In an internal memo announcing the change, IPG chief Michael Roth wrote:
“Philippe has a keen grasp of our industry’s trajectory, as well as trusted relationships with our operating unit leaders, which will be vital in ensuring that our strategies and the people who implement them are fully aligned. He will of course continue to work closely with me and other members of the senior corporate team to drive IPG’s success at this time of great change and opportunity for providers of marketing services. In a related development, Tim Sompolski has informed me that he is retiring.”
Adweek published a story on an alleged con artist who scammed up to $400,000 from over a dozen advertising agencies. The man apparently promised to deliver new business in exchange for cash. Um, not sure what the crime is here. This guy isn’t the first smooth-talking White man who positioned himself as a rainmaker, only to utterly fail to bring the goods. Plus, what does it say about the shops who sought to buy billings? Add it to the list of covert tactics White agencies routinely employ to secure victory in pitches. (Actually, MultiCultClassics isn’t certain that the con artist exclusively connected with White agencies—but it’s a safe bet he knew there was no money to be made with the minority shops.) And to think idiots were recently complaining about the seemingly unfair actions of clients in reviews.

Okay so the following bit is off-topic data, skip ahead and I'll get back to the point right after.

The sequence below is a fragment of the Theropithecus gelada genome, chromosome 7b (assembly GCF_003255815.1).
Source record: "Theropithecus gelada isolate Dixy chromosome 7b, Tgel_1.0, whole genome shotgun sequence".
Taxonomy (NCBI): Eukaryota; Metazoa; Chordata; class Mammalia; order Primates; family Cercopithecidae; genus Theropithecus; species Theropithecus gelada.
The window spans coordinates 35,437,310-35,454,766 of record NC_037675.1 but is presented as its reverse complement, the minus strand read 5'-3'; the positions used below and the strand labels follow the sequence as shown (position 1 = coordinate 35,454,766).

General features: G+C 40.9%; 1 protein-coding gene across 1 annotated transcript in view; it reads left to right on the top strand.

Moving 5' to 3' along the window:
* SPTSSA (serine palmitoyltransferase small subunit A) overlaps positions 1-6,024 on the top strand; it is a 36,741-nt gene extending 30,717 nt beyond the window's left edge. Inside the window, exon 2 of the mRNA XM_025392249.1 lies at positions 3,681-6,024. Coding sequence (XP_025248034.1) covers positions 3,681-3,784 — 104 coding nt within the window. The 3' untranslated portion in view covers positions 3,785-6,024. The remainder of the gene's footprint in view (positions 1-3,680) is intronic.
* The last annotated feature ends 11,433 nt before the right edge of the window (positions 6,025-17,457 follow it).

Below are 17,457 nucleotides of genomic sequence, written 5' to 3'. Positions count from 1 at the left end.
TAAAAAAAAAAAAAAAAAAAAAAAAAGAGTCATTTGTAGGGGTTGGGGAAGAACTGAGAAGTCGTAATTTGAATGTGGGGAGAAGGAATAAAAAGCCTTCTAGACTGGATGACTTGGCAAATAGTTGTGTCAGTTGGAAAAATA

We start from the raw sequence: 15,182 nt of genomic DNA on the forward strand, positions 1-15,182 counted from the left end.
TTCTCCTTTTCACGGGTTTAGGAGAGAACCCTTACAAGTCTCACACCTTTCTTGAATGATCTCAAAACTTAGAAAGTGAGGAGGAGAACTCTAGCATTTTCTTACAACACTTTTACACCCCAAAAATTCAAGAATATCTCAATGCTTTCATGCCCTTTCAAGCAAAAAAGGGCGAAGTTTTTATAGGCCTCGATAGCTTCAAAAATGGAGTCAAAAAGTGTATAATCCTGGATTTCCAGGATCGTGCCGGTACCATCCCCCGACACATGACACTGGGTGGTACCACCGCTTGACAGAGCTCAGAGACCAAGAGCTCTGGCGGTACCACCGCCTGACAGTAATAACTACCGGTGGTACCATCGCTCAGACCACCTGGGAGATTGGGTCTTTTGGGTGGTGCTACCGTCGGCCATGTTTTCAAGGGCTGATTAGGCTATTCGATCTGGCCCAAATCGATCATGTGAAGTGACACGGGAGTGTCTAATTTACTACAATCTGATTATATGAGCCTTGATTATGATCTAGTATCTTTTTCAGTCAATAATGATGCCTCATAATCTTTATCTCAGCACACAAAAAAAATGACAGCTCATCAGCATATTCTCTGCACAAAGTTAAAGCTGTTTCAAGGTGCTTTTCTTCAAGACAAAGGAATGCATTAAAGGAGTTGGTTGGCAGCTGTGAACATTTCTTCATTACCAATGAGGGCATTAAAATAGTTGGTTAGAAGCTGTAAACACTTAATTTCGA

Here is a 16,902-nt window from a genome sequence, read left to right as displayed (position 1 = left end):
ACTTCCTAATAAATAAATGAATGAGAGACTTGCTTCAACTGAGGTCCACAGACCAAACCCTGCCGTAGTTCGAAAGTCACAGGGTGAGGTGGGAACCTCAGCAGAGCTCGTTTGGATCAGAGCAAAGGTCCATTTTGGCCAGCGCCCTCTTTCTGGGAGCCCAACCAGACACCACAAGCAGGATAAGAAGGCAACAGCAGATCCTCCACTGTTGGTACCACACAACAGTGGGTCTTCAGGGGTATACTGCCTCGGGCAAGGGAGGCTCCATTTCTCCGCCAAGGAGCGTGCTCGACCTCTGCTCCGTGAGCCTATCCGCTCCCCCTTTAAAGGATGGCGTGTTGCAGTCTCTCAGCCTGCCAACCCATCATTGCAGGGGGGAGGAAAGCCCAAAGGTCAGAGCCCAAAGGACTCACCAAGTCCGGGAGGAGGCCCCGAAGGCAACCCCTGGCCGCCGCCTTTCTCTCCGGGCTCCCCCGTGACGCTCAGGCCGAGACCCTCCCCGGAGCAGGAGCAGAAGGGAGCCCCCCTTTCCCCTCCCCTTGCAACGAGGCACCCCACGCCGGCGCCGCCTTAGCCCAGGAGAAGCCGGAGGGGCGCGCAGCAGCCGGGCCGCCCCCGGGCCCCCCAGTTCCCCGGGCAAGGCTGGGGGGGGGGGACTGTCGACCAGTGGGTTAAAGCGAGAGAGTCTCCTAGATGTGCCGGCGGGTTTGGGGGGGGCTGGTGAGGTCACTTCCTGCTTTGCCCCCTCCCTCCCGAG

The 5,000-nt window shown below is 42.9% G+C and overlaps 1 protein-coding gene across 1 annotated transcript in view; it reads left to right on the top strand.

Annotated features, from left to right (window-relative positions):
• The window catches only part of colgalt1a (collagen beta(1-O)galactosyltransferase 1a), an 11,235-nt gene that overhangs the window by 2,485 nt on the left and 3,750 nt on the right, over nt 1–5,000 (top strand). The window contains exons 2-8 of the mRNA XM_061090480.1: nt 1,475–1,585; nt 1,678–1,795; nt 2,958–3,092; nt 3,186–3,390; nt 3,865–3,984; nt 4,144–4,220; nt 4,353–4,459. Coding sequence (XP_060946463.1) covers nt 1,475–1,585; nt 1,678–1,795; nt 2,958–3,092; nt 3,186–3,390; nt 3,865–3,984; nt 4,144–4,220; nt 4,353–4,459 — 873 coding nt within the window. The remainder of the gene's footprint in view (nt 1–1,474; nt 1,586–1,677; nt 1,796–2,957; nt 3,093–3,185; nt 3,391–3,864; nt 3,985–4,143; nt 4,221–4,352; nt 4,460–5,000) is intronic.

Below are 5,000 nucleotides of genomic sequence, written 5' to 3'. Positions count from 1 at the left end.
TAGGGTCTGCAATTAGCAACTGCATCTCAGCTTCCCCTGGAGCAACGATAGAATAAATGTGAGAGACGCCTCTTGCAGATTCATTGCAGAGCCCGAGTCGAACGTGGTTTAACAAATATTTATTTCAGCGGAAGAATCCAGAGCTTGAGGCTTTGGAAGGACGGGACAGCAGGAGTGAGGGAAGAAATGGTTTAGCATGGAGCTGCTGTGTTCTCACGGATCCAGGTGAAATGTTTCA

Tuesday, February 22, 2011
Anybody else find this Quilted Northern commercial endlessly annoying? “It’s time to get real about what happens in the bathroom.” Um, no, it’s not. And what’s with the wrap-up line? “Protection for a confident clean. Or your money back.” Right. Like someone would have the cojones to insist on a refund with a shit-encrusted ass.